Life-based design to ensure that technology is fit for life

    Research output: Chapter in Book/Report/Conference proceedingChapter or book articleProfessional


    New information and communications technology (ICT) issues, such as embeddedness and mobility, are changing our relationship to the environment, to other people, and even with ourselves. Using ICT is seen as an indispensable grammar of modern life [20-21]. Without it, one cannot fully participate in the society, plan one's life, or express oneself. Citizens of modern society face, with increasing speed, rapid technical development and growth of complexity in their environment. Nearly all public services employ information technology. At the same time, the structure of consumption has changed and the goods have become increasingly complex. ICT-literacy is needed in education, work, and hobbies, and even social contacts are organised more and more through information and communication technologies. Unfortunately, this development is not always a positive one; for example, many older people face difficulties and anxiety when trying to adopt new technologies [4, 13, 16-17]. This is, in most cases, due to failure in the design, specifically inability of the ICT design to consider everyday life properly, and the goals that people have in it. People have diverse expectations of the emerging technologies. These expectations originate in several forms of life and the needs associated with them in different life settings [7-8, 19]. For example, ageing people's consciousness of their well-being and health has increased. In growing numbers, older adults take care of their own fitness and health [5], and technology is welcomed as a tool for reaching this goal. However, ageing people experience technology and adapt it in a manner that many times contradicts that of the young. Accordingly, technology that is designed from the perspectives of young users is often found to be somehow complex, obscure, confusing, and not aesthetically pleasing by older adults. In the worst case, it is stigmatising and violates privacy [12], and it does not meet the needs of older people at an emotional level. In development of the information society, one should consider how the various needs and expectations of all generations, who differ in background, could best be met. In the discussion that follows, we examine design of the information society from the angle of Life-Based Design, including ethical design and co-design.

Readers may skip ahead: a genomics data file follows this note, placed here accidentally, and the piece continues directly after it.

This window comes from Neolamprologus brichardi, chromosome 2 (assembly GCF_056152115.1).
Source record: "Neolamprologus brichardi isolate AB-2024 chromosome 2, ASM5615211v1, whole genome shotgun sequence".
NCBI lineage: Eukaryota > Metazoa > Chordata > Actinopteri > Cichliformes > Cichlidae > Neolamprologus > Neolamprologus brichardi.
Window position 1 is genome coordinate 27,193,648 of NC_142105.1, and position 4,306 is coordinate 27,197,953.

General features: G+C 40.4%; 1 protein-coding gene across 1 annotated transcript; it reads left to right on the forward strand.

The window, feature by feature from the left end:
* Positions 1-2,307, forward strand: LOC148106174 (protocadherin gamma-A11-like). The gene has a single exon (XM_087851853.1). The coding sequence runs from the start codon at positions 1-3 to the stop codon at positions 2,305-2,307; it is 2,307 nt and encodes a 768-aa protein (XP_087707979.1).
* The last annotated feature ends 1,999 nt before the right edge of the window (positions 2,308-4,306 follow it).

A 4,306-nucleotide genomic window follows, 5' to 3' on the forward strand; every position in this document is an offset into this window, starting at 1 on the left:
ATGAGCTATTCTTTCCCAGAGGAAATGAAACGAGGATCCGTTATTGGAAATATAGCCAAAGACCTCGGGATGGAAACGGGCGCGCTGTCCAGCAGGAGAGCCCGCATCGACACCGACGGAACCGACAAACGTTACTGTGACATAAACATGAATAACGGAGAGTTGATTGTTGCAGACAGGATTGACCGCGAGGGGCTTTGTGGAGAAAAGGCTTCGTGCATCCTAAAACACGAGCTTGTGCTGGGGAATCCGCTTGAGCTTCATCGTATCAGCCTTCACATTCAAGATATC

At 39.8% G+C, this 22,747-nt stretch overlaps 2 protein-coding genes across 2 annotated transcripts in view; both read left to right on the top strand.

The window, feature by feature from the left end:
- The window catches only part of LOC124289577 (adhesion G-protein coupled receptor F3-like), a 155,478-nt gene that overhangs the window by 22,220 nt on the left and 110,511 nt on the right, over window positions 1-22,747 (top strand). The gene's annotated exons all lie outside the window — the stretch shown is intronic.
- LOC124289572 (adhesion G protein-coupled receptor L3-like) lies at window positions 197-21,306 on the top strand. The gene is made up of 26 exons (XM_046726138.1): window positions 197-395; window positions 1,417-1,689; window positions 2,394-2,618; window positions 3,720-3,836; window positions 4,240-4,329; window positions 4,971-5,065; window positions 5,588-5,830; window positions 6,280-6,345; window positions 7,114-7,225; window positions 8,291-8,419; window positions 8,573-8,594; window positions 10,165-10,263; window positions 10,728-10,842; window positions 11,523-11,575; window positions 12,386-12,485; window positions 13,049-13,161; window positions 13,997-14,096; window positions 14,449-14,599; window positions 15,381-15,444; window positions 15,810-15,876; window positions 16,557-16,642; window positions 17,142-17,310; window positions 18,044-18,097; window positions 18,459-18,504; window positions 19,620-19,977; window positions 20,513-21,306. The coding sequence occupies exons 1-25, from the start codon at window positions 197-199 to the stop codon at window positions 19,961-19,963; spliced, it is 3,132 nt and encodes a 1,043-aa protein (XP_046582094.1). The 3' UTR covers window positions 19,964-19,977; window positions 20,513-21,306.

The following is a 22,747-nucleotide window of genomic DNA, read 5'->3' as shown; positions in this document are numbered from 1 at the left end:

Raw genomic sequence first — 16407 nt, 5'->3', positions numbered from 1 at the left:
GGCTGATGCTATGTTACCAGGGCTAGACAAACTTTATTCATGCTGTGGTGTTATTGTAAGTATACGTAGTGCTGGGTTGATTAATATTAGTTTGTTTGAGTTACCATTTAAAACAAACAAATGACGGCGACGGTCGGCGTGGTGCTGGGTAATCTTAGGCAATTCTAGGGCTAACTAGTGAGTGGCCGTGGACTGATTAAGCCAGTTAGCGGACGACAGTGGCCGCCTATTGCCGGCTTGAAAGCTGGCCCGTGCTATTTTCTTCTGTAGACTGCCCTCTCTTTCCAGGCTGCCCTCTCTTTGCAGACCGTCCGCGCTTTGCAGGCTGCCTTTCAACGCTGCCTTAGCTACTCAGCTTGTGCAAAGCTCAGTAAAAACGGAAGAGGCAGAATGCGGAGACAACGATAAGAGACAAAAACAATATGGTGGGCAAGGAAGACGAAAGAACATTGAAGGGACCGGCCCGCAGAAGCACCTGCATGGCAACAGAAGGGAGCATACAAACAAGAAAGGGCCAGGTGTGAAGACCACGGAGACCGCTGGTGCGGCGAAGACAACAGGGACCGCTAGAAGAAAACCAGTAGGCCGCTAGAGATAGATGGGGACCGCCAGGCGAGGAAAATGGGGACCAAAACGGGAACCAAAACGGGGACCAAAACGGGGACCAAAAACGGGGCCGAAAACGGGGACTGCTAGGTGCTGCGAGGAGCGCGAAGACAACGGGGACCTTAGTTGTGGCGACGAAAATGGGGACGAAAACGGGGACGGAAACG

Original languageEnglish
    Title of host publicationHighlights in service research
    Place of PublicationEspoo
    PublisherVTT Technical Research Centre of Finland
    ISBN (Electronic)978-951-38-7969-3
    ISBN (Print)978-951-38-7968-6
    Publication statusPublished - 2013
    MoE publication typeD2 Article in professional manuals or guides or professional information systems or text book material

    Publication series

    SeriesVTT Research Highlights


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